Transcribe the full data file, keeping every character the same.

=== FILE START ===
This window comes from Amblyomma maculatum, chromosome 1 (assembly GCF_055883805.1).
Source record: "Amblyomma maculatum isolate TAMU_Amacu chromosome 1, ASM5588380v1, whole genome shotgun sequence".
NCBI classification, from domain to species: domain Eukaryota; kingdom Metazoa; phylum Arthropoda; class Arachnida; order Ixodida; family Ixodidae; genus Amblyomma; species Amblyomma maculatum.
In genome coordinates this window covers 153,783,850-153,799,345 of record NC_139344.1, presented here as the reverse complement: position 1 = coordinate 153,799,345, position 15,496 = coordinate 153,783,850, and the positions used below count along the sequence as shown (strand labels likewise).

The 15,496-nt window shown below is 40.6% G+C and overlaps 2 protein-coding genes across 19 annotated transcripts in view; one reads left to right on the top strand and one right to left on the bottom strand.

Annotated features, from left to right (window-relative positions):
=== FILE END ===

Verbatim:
This window comes from Amblyomma maculatum, chromosome 1 (assembly GCF_055883805.1).
Source record: "Amblyomma maculatum isolate TAMU_Amacu chromosome 1, ASM5588380v1, whole genome shotgun sequence".
NCBI classification, from domain to species: domain Eukaryota; kingdom Metazoa; phylum Arthropoda; class Arachnida; order Ixodida; family Ixodidae; genus Amblyomma; species Amblyomma maculatum.
In genome coordinates this window covers 153,783,850-153,799,345 of record NC_139344.1, presented here as the reverse complement: position 1 = coordinate 153,799,345, position 15,496 = coordinate 153,783,850, and the positions used below count along the sequence as shown (strand labels likewise).

The 15,496-nt window shown below is 40.6% G+C and overlaps 2 protein-coding genes across 19 annotated transcripts in view; one reads left to right on the top strand and one right to left on the bottom strand.

Annotated features, from left to right (window-relative positions):